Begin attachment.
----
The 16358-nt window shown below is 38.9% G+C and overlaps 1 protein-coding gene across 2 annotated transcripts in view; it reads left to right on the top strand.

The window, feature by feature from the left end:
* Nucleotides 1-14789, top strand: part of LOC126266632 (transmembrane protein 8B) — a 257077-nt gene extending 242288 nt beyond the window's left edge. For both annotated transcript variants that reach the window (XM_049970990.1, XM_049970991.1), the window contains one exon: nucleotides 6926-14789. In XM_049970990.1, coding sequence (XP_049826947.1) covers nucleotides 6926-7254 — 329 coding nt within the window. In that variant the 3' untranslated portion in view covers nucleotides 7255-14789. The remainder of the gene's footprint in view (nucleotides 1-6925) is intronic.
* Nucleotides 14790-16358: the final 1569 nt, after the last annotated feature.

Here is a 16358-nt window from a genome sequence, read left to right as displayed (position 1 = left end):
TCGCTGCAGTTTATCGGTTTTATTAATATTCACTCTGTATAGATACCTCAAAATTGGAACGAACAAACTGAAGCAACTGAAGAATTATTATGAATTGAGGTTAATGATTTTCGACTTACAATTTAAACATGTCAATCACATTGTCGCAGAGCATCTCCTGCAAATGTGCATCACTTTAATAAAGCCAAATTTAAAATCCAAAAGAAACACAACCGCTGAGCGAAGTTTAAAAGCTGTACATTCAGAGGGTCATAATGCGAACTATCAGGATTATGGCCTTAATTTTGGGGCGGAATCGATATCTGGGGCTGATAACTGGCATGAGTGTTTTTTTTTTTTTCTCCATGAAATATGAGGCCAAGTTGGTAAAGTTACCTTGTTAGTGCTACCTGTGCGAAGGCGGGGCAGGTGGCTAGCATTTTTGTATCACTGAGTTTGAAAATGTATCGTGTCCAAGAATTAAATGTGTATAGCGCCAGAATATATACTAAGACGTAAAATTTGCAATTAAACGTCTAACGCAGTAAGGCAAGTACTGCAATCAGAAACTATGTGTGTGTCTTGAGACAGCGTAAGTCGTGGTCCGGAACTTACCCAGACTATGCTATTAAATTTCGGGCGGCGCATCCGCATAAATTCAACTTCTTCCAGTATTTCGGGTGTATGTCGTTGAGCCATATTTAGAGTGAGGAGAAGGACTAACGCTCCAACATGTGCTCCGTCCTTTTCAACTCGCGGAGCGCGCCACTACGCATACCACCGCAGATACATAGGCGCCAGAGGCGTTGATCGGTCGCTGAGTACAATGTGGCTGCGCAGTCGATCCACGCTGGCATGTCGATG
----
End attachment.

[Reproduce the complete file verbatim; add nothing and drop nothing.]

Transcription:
The 16358-nt window shown below is 38.9% G+C and overlaps 1 protein-coding gene across 2 annotated transcripts in view; it reads left to right on the top strand.

The window, feature by feature from the left end:
* Nucleotides 1-14789, top strand: part of LOC126266632 (transmembrane protein 8B) — a 257077-nt gene extending 242288 nt beyond the window's left edge. For both annotated transcript variants that reach the window (XM_049970990.1, XM_049970991.1), the window contains one exon: nucleotides 6926-14789. In XM_049970990.1, coding sequence (XP_049826947.1) covers nucleotides 6926-7254 — 329 coding nt within the window. In that variant the 3' untranslated portion in view covers nucleotides 7255-14789. The remainder of the gene's footprint in view (nucleotides 1-6925) is intronic.
* Nucleotides 14790-16358: the final 1569 nt, after the last annotated feature.

Here is a 16358-nt window from a genome sequence, read left to right as displayed (position 1 = left end):
TCGCTGCAGTTTATCGGTTTTATTAATATTCACTCTGTATAGATACCTCAAAATTGGAACGAACAAACTGAAGCAACTGAAGAATTATTATGAATTGAGGTTAATGATTTTCGACTTACAATTTAAACATGTCAATCACATTGTCGCAGAGCATCTCCTGCAAATGTGCATCACTTTAATAAAGCCAAATTTAAAATCCAAAAGAAACACAACCGCTGAGCGAAGTTTAAAAGCTGTACATTCAGAGGGTCATAATGCGAACTATCAGGATTATGGCCTTAATTTTGGGGCGGAATCGATATCTGGGGCTGATAACTGGCATGAGTGTTTTTTTTTTTTTCTCCATGAAATATGAGGCCAAGTTGGTAAAGTTACCTTGTTAGTGCTACCTGTGCGAAGGCGGGGCAGGTGGCTAGCATTTTTGTATCACTGAGTTTGAAAATGTATCGTGTCCAAGAATTAAATGTGTATAGCGCCAGAATATATACTAAGACGTAAAATTTGCAATTAAACGTCTAACGCAGTAAGGCAAGTACTGCAATCAGAAACTATGTGTGTGTCTTGAGACAGCGTAAGTCGTGGTCCGGAACTTACCCAGACTATGCTATTAAATTTCGGGCGGCGCATCCGCATAAATTCAACTTCTTCCAGTATTTCGGGTGTATGTCGTTGAGCCATATTTAGAGTGAGGAGAAGGACTAACGCTCCAACATGTGCTCCGTCCTTTTCAACTCGCGGAGCGCGCCACTACGCATACCACCGCAGATACATAGGCGCCAGAGGCGTTGATCGGTCGCTGAGTACAATGTGGCTGCGCAGTCGATCCACGCTGGCATGTCGATG